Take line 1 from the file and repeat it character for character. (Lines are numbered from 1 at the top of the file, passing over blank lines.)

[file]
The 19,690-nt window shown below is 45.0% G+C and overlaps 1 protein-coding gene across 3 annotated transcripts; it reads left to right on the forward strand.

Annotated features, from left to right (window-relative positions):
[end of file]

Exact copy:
The 19,690-nt window shown below is 45.0% G+C and overlaps 1 protein-coding gene across 3 annotated transcripts; it reads left to right on the forward strand.